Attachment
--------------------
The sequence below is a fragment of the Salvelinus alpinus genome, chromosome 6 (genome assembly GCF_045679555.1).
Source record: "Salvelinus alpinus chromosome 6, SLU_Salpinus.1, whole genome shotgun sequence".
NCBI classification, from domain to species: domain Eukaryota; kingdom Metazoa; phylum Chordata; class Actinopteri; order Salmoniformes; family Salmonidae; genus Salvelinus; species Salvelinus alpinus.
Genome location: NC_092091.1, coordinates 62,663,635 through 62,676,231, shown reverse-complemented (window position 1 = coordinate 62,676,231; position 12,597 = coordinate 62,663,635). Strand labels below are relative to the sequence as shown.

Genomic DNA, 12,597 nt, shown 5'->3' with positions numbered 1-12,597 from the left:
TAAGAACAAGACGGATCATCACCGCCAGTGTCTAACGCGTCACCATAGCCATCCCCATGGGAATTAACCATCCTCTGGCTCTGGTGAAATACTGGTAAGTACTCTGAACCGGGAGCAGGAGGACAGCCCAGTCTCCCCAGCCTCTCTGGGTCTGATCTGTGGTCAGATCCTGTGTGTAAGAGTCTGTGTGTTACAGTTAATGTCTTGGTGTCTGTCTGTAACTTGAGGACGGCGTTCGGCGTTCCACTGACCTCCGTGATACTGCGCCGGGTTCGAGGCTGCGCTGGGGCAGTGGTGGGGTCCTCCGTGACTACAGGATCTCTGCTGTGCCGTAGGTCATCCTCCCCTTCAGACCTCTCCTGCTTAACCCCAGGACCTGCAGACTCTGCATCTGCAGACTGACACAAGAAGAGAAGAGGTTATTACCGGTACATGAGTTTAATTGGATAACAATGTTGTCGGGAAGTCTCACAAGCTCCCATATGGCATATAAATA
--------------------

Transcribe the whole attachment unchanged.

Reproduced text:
The sequence below is a fragment of the Salvelinus alpinus genome, chromosome 6 (genome assembly GCF_045679555.1).
Source record: "Salvelinus alpinus chromosome 6, SLU_Salpinus.1, whole genome shotgun sequence".
NCBI classification, from domain to species: domain Eukaryota; kingdom Metazoa; phylum Chordata; class Actinopteri; order Salmoniformes; family Salmonidae; genus Salvelinus; species Salvelinus alpinus.
Genome location: NC_092091.1, coordinates 62,663,635 through 62,676,231, shown reverse-complemented (window position 1 = coordinate 62,676,231; position 12,597 = coordinate 62,663,635). Strand labels below are relative to the sequence as shown.

Genomic DNA, 12,597 nt, shown 5'->3' with positions numbered 1-12,597 from the left:
TAAGAACAAGACGGATCATCACCGCCAGTGTCTAACGCGTCACCATAGCCATCCCCATGGGAATTAACCATCCTCTGGCTCTGGTGAAATACTGGTAAGTACTCTGAACCGGGAGCAGGAGGACAGCCCAGTCTCCCCAGCCTCTCTGGGTCTGATCTGTGGTCAGATCCTGTGTGTAAGAGTCTGTGTGTTACAGTTAATGTCTTGGTGTCTGTCTGTAACTTGAGGACGGCGTTCGGCGTTCCACTGACCTCCGTGATACTGCGCCGGGTTCGAGGCTGCGCTGGGGCAGTGGTGGGGTCCTCCGTGACTACAGGATCTCTGCTGTGCCGTAGGTCATCCTCCCCTTCAGACCTCTCCTGCTTAACCCCAGGACCTGCAGACTCTGCATCTGCAGACTGACACAAGAAGAGAAGAGGTTATTACCGGTACATGAGTTTAATTGGATAACAATGTTGTCGGGAAGTCTCACAAGCTCCCATATGGCATATAAATA